"It turns out it doesn't matter where you learned code, it just matters how good you are at writing code," President Obama said today at the National League of Cities conference. "If you can do the job, you should get the job."
That's the key part of an announcement Obama made for the TechHire Initiative, a $US100 ($134) million program to help bridge the gap between out-of-work Americans and tech companies with often-ballooning staffs. His argument is that with more focused recruiting practices, accelerated training programs, and the standardization of coding boot camps and online courses, tech companies can more quickly fill jobs with qualified local candidates, and everybody wins.
"When these tech jobs go unfilled, it's a missed opportunity for low-wage workers who could transform their earnings potential with just a little bit of training. And that costs our whole economy in terms of lost wages and productivity."
To start, the initiative is working with 300 employers in 21 different cities to help place Americans in 120,000 tech jobs. More traditional training programs at Microsoft, Dev Bootcamp, and Udacity will offer more services for free, while groups like General Assembly and Hackbright Academy will work with community colleges to standardize what they teach. This also includes specific incentives to bring women, minorities, veterans, and people with disabilities into the tech world, which we know has been a problem. Specifically, $US10 ($13) million from the nonprofit #YesWeCode will fund 2,000 scholarships for minorities.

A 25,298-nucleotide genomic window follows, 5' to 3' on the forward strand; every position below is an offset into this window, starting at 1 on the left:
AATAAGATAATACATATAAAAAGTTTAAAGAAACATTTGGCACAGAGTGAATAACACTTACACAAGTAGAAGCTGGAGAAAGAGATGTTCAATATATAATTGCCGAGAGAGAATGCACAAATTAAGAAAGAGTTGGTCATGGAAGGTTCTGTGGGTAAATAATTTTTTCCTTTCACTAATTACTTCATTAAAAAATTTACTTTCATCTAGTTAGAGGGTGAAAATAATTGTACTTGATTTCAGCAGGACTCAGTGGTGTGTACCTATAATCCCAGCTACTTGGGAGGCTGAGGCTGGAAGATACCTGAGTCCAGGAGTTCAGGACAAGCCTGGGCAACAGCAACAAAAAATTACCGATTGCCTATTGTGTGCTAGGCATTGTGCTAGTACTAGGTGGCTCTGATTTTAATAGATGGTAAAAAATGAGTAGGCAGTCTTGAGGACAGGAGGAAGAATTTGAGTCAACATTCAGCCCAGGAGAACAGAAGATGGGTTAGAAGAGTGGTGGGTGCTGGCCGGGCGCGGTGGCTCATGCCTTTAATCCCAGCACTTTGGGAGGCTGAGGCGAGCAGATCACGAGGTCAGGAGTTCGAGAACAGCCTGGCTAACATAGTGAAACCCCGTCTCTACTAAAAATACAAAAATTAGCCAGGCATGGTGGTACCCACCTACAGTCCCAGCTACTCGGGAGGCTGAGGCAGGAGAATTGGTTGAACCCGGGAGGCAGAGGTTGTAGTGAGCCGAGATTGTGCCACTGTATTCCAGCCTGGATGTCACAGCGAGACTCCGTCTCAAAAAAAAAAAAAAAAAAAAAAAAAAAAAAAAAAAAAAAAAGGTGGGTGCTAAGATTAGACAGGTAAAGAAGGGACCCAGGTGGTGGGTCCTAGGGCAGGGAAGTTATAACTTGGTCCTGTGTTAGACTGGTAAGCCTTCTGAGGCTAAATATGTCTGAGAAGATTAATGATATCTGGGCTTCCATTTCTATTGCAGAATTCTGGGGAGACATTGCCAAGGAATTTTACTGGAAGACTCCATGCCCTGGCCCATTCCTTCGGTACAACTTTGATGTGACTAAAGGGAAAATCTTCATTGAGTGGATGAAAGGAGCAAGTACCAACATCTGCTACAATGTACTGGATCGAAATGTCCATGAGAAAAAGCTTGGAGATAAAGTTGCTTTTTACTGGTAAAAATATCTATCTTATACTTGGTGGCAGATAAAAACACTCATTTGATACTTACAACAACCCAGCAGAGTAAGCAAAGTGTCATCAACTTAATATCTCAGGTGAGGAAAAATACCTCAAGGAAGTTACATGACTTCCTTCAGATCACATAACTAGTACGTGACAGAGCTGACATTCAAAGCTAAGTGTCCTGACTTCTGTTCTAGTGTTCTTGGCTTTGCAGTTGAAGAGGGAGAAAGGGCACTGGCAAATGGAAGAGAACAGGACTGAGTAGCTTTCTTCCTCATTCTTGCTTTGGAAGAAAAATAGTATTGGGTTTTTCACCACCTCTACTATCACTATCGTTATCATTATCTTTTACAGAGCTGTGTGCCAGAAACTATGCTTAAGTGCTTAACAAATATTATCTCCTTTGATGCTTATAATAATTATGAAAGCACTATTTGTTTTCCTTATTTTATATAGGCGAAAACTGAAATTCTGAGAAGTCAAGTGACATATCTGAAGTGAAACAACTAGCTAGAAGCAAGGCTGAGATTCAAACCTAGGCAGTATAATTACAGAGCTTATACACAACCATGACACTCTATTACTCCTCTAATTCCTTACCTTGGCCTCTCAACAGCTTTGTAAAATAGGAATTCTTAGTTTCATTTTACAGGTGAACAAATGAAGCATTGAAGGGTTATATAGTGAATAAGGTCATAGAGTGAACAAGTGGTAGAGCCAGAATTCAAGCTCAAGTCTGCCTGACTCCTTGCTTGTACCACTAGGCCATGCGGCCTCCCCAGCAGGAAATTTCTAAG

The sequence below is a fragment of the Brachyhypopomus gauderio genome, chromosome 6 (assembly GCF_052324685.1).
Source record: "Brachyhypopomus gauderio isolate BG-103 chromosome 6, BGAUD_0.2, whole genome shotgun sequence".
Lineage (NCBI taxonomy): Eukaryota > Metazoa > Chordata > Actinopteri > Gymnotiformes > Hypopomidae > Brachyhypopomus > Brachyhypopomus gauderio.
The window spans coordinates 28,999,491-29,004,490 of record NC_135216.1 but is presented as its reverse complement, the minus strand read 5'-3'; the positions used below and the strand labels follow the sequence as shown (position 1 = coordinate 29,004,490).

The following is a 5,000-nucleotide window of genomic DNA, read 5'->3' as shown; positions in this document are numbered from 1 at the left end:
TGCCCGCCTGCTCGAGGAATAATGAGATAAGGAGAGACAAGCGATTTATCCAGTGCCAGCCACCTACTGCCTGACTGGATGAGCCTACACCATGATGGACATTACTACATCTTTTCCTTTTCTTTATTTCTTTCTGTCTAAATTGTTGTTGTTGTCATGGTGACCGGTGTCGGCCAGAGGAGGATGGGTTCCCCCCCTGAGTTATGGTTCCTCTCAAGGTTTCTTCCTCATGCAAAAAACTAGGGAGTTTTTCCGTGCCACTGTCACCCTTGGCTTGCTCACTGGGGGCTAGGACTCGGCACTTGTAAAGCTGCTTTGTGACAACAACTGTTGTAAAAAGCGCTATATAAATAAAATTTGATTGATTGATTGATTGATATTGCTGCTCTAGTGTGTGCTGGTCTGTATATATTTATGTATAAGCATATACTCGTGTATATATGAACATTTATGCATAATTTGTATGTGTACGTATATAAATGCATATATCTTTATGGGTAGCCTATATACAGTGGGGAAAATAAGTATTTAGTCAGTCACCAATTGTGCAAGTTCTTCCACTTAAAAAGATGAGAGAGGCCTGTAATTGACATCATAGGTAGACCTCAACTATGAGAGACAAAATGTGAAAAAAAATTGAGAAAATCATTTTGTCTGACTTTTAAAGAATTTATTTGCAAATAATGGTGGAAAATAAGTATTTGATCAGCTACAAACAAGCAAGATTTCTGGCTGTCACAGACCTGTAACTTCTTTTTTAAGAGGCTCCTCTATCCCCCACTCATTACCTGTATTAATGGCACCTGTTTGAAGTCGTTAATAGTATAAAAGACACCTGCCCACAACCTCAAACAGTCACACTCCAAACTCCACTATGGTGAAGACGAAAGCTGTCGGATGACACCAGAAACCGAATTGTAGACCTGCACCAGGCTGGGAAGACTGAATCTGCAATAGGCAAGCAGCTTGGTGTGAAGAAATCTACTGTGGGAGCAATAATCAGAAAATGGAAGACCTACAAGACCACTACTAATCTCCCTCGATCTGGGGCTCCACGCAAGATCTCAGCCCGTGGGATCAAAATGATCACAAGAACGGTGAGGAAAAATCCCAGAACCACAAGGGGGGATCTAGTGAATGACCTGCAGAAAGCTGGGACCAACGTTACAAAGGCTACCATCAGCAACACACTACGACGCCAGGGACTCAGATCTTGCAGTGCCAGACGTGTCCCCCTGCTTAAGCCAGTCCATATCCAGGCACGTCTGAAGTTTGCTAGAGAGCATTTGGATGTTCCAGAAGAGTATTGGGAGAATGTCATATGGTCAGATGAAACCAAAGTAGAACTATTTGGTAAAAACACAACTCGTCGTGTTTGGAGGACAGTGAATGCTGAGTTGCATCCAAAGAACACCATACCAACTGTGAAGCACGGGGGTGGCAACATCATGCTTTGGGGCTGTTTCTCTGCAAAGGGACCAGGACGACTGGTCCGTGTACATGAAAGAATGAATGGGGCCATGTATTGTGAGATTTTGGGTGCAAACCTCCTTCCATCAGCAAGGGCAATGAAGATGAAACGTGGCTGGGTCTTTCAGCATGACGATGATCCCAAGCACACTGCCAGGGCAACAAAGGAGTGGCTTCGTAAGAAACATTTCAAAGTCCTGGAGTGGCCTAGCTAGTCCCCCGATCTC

The tech industry is already well-known for recruiting employees who might not have received the most traditional educations -- most of the skills required by tech employees today weren't even taught in schools. But these are often insider tracks to employment -- friends hiring friends who are just like them. By standardising the way Americans can acquire these skills and encouraging tech companies to offer that training, Obama's plan is legitmising these nontraditional paths to sought-after jobs, and making them more accessible to the people who need them most.